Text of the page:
A week-long ski trip requires a fair level of fitness. Whether you’re an experienced skier slaloming your way down the slopes. Or a new skier trudging through the snow after an inevitable slip or two, you’re going to break a sweat.
Ski holidays are a big HIIT
With High-intensity interval training (HIIT) taking over the globe one gym class at a time. Interval training has never been more popular. Skiing is a subtle way to adjust your body to one of the more strenuous forms of working-out. Without realising how much effort you’re actually putting in.
You’ll be swerving your lower-body spending your energy for minutes at a time manipulating the slopes, then resting your muscles on the way back up on the ski-lift.
Fitness away from the slopes
Mountain hiking is becoming a more popular way for guests to spend time away from the slopes. For many, it’s the best way to absorb the stunning views at a slower pace and (hopefully) spend less time face down in the snow.
Hiking in the snow requires balance and power. Test your body in ways that walking on a flat terrain simply cannot.
Getting fit for the slopes
Doing a casual fitness regime a few weeks before your ski holiday is a great way to ensure you avoid injury and aren’t jumping straight into the deep end.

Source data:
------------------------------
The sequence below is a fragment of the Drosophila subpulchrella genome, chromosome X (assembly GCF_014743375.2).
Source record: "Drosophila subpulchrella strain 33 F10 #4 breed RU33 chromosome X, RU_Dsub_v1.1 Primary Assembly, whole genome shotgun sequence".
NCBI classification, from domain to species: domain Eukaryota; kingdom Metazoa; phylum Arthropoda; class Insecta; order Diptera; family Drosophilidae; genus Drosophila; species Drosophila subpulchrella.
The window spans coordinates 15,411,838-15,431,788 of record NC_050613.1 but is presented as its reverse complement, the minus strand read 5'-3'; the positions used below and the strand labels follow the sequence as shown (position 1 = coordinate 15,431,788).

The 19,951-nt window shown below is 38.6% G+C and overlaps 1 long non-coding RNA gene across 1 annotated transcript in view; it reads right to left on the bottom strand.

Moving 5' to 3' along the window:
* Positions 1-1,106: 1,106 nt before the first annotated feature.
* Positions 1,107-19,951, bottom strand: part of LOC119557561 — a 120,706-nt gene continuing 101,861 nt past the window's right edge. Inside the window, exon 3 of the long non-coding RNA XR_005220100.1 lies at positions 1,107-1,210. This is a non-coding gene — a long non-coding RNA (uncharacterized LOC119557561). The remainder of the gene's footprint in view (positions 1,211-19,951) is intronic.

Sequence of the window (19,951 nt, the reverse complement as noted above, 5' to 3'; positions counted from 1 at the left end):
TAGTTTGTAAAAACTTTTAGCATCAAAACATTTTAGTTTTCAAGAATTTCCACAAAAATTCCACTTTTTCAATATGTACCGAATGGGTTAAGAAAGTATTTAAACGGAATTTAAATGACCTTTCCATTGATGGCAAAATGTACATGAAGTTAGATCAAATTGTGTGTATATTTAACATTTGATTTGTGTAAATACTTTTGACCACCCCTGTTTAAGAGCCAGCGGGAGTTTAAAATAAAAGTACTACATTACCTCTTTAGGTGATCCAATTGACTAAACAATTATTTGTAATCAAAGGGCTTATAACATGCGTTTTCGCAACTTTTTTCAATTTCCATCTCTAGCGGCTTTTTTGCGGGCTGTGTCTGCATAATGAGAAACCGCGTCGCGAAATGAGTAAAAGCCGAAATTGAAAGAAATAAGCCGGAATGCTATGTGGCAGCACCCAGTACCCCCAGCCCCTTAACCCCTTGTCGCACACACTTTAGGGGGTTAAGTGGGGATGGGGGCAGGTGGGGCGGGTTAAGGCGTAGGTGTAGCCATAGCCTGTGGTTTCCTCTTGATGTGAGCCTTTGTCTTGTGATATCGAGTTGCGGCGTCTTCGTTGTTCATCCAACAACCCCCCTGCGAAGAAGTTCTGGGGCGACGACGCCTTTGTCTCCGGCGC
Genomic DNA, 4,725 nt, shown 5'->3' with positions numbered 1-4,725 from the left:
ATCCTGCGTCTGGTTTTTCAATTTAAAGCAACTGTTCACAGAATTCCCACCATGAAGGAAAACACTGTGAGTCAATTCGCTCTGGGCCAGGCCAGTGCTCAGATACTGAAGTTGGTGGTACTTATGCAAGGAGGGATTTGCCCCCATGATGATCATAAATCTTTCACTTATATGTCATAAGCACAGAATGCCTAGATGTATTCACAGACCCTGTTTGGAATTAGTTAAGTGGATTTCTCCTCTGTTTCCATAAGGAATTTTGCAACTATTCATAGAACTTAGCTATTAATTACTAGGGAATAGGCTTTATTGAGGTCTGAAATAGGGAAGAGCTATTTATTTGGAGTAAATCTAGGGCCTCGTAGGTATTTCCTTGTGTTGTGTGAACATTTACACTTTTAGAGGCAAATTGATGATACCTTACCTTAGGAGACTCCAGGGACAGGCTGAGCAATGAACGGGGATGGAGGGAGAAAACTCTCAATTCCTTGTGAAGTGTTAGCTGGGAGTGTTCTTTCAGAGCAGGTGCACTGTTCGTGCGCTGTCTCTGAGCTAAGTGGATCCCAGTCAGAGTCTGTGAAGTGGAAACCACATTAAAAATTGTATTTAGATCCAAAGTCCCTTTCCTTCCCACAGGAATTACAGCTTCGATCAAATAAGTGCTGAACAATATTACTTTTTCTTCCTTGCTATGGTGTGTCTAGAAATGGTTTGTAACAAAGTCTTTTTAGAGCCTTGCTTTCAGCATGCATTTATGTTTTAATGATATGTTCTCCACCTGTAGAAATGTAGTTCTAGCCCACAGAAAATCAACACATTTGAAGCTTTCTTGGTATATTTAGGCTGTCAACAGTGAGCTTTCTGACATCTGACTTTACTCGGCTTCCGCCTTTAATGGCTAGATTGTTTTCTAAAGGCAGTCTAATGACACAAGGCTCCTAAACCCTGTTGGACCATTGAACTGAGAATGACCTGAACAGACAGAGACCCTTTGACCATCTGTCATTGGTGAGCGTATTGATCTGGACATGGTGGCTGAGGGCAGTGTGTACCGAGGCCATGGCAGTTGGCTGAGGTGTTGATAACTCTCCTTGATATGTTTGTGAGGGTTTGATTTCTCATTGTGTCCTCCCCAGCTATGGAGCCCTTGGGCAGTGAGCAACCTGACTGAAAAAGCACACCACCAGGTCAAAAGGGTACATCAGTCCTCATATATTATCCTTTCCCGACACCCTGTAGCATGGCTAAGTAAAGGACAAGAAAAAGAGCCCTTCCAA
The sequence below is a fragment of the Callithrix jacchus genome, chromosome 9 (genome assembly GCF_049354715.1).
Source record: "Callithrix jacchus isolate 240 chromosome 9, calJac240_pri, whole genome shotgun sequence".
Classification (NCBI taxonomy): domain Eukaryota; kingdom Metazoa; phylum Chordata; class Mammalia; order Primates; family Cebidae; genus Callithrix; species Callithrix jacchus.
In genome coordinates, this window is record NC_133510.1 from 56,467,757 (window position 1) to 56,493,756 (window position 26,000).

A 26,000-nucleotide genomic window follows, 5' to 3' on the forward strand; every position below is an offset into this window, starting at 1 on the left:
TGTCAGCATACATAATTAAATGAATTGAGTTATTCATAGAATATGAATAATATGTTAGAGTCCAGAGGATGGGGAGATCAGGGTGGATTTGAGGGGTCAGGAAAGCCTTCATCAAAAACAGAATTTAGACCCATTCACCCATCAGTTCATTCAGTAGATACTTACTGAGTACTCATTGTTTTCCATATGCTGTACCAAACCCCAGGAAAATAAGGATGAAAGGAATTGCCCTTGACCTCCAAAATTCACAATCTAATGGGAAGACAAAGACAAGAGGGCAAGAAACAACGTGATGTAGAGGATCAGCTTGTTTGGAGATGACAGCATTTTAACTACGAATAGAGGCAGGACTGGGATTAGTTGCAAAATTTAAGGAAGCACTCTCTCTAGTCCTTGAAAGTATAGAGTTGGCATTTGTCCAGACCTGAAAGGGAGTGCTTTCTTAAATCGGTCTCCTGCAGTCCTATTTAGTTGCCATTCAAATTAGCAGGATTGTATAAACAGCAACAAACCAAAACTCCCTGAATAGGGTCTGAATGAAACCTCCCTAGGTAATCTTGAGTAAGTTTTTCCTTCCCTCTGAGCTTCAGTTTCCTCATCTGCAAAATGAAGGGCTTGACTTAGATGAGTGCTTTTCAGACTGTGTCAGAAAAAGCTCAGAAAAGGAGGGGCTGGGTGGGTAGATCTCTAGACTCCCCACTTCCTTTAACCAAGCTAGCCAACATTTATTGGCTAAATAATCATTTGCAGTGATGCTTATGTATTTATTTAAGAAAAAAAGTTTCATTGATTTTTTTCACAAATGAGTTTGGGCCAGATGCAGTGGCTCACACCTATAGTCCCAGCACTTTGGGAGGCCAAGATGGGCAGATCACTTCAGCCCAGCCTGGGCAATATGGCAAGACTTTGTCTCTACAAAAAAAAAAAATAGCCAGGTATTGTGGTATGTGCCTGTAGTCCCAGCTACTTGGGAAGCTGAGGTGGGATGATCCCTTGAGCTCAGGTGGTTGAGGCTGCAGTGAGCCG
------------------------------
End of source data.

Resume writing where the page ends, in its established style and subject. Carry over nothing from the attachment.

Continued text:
- Clever cardio
Most people spend a fair few hours a day on the slopes. So having the stamina and the power to push through the day is imperative. It’s recommended that you aim to test your cardio for around 30minutes – 1hour a few times a week but protect your knees!
Protect your knees? Try to avoid jogging and swim or spin instead – having healthy knees on your ski holiday is vital.
- Perfecting the posture
As you can imagine, good balance and core strength is the base for being a successful skier. Having good balance can be the difference between smooth slope runs and spending your time digging your way out of the snow.
You don’t have to attend “yoga for beginners” classes. But practising a few of the postures and techniques will definitely help you stay on your feet when on the slopes.
- Lifting the load
You’ll spend most of your time on the slopes digging yourself out of deep snow or whizzing down them in a squat position. So, building up muscle strength and conditioning is a fantastic way of protecting yourself from injury.
The lower-body is arguably the most important but don’t forget your arms. When you’re picking yourself up from the slopes or navigating a sharp turn on your skis, you’ll need that upper-body strength.
- Stand and stretch
2000m up a mountain really isn’t the best place to pull your hammy. Make sure you stretch before and after your workouts, AND before and after the slopes. If you want to survive the whole week and ski most days, you’ll need to be limber.
We hope this helps you best prepare for the slopes. If you’re new to skiing and are struggling with what to pack in your suitcase, check out our What to take blog for information. Or if you’re ready to book check out Sunweb deals.